This week, a news story has been circulating about a patient who was turned away from a physician because she weighed more than 200 pounds. Read the article here, and then come back. I’ll wait!
Some of the comments I’ve heard supporting the doctor go along the lines of:
- “Good – most obese people don’t admit there is an issue with their weight, so they need to be made aware that their weight is an issue.”
- “Why does a doctor have to take a time bomb on as a patient?”
- “The risk of lawsuits from people who are serviced in a place that doesn’t have equipment to handle size is a good enough reason for doctors to be able to turn away these patients.”
Going to the doctor is already fraught for many fat people. And a lot of fat people just don’t go. As a group, we’re more prone to avoid medical treatment for fear of shaming. People yammer on about how we should lose weight for our health but then create an atmosphere where we really actually are afraid to participate in health care. Because that’s logic, right?
As a super morbidly obese person on a genuine, ass-whooping mission to get healthy, I have so much frustration when it comes to the healthcare system. I repeatedly state how fortunate I feel to have health insurance with co-pays that I can afford. Along with that though, I haven’t found a set of medical professionals that I feel truly can help me with any medical issues I might have that has led to this size. Yes, food in my mouth and lack of exercise got me here. But I know there are also underlying issues that need to be examined to help deal with the metabolic damage I’ve done with 20 years of dieting extremes.
I have a good relationship with my general practitioner as I’ve seen him since I was a teen. The problem though is that everything is spot-treatment: ailment X, take medication Y. With big pharmaceutical company influence and heavy patient loads, many doctors utilize the Band-Aid approach and throw some pills at people to take care of their problems without regard to their medical past or other underlying issues that may exist. My primary doctor is no different. I’m glad to have a space that I’m comfortable in going to, knowing I won’t be turned away from my weight, and seeing the same nurses I’ve seen for years. That intimidation factor is gone, which is something that I know many people have to deal with.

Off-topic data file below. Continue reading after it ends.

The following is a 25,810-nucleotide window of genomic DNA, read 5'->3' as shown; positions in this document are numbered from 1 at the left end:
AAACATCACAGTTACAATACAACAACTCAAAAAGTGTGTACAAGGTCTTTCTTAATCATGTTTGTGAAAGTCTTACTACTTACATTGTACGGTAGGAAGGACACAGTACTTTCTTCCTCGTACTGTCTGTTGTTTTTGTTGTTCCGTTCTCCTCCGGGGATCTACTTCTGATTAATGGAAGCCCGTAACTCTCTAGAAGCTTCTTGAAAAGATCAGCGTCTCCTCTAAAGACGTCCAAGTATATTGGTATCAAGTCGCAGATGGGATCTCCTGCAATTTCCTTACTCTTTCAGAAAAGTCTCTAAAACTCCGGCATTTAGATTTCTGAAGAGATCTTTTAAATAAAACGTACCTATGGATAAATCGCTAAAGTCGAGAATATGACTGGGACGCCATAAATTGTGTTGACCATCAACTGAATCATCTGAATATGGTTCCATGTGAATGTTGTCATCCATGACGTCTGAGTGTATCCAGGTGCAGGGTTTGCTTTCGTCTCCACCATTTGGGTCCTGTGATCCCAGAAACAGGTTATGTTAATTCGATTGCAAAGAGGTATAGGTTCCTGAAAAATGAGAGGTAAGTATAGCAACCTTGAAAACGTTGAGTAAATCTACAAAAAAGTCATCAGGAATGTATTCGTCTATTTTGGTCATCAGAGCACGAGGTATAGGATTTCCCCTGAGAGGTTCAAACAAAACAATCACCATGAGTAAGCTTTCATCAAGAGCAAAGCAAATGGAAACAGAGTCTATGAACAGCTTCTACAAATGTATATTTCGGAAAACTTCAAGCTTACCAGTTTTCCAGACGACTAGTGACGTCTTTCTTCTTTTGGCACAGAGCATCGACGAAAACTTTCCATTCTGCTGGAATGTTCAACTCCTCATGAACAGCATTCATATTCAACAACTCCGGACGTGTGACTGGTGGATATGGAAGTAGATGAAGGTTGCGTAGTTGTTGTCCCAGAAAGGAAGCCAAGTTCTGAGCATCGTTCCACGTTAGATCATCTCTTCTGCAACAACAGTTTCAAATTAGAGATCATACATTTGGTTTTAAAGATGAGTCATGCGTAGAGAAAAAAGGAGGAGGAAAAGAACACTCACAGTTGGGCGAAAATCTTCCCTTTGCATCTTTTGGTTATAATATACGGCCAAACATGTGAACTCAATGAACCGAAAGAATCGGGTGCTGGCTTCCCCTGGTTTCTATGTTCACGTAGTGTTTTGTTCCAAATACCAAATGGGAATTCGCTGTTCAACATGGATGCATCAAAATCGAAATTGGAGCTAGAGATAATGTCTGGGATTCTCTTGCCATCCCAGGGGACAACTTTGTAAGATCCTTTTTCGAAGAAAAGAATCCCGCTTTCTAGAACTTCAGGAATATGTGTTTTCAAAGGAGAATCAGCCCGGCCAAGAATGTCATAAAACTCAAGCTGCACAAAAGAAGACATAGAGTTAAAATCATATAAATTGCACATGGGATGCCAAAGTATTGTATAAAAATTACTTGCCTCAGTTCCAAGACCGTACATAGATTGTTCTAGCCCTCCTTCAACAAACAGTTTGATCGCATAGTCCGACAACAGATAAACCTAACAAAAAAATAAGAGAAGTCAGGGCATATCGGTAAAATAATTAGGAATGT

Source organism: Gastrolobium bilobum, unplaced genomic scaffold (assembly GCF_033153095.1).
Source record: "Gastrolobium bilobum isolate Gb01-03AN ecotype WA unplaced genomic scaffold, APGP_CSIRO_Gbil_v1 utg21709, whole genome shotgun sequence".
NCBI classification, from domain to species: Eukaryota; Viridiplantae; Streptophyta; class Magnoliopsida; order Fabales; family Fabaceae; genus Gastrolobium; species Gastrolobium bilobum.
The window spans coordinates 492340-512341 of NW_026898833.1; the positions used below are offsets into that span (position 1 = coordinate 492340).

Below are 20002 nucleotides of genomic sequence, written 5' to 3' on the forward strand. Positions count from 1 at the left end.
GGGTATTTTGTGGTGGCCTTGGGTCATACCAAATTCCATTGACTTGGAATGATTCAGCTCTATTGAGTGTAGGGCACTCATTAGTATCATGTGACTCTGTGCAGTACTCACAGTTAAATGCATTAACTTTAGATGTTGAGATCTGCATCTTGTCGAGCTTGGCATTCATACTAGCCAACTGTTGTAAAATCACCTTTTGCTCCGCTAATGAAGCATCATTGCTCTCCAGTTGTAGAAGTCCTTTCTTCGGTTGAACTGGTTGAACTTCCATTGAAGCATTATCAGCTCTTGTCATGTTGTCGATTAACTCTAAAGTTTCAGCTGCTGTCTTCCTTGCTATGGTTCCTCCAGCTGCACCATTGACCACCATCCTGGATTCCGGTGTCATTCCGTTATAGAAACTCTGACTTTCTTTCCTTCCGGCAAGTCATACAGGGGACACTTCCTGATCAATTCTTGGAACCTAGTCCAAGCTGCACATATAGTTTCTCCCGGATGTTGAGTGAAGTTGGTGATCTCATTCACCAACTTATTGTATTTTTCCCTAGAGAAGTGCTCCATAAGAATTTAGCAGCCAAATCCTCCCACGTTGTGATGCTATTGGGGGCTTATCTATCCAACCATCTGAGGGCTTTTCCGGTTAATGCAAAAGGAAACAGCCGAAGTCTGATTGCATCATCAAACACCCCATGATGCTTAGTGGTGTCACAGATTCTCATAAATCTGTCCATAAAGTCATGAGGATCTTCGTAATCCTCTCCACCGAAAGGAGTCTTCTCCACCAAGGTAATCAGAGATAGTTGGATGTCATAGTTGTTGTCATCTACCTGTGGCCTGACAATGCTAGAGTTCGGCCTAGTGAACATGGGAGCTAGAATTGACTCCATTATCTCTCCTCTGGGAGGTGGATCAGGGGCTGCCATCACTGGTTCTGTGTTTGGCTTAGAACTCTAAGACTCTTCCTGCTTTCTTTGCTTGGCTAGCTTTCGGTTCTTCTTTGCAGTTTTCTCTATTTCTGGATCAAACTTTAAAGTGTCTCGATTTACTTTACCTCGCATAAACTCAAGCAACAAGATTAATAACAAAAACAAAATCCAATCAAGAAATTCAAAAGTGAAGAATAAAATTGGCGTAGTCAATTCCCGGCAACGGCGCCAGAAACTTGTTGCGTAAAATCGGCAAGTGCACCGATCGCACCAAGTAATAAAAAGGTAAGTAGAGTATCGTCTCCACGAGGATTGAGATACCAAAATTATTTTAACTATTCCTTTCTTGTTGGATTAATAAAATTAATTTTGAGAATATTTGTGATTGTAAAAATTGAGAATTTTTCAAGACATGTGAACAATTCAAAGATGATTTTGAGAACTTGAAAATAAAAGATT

In the past year, however, I’ve gone to multiple medical professionals to try to deal with my entire weight problem. Some have taken insurance, and others haven’t. I’ve been fortunate to have enough income to be able to see a doctor with an integrative approach who doesn’t take insurance. It’s difficult to pay for health insurance and then fork over money to somewhere that doesn’t take it. But for the care and treatment I want, that’s the choice I’ve made.
Medical professionals I’ve seen the past year:
- General Practitioner/Family Doctor: for the average cold or allergies. Accepts my insurance
- Psychologist: therapy. Not covered by insurance
- Psychiatric Nurse Practitioner: medications for my anxiety and depression, in conjunction with Psychologist, but with a copay (here, we’ll cover your meds but not the therapy needed so you can treat the problem properly)
- Dentist: basic cleanings. Accepts my insurance, but I pay extra for treatment of hereditary periodontal issues
- Nutritionist: Not covered by insurance
- Orthopedic Surgeon: Treatment of half-marathon injury. Had to meet my deductible before treatment.
- Physical Therapist: Covered by insurance, but 4 months of sessions add up, insurance or not
- Podiatrist: Feet issues prior to orthopedic surgeon.
- Pulmonary specialist: Exam to find my basal metabolic rate at recommendation of nutritionist. Not covered.
- Integrative Physician: The person I see the most, and not covered by insurance. This is ongoing exams of food allergies, blood work for metabolic issues, vitamin deficiencies, adrenal fatigue, hormone dysfunction, etc.
In our healthcare system there is very little collaboration between medical professionals to be able to provide comprehensive, collaborative care for patients. We see 5 different specialists and none communicate with each other. And to see medical pros that DO collaborate, you’re in my situation where they don’t take insurance. To tackle a health epidemic, you need a system that will support a long-term approach to education, prevention, and treatment. Perhaps many obese people are in denial or don’t want to do the work, but for those who want to make a change, give them easy access to the resources they need to treat the whole patient.
I’ve joked before about how I have insurance yet can’t get covered for gastric bypass because of the insurance direct exclusion (I don’t want it now, but explored it a few times). I tried with 3 different insurance companies I had. Yet most Medicaid recipients are eligible for the surgery assuming they meet the candidate criteria. Yet many of our insurance covering physicians try to send us to the nearest surgical weight loss center for treatment of our fatness. And if we don’t want to take that option, we’re crazy.
Anyway, I’m getting off track. The point is, those of us who are seeking treatment or help for our obesity have so many problems to worry about in being good advocates about our health, and to add in discrimination or possibility of being turned away is enough to scare even some of the most motivated of fitness-seekers. I forsee people being discouraged before even trying, and it will turn into one of those situations that people think they need to lose weight or get fit BEFORE getting help (like “I need to lose weight before I go to the gym).
We have to be strong advocates for our health, and be resilient if we encounter people who aren’t interested in helping address your questions. Be vigilant and seek others help. Eventually, you will find help, and it will be worth it. Don’t wait.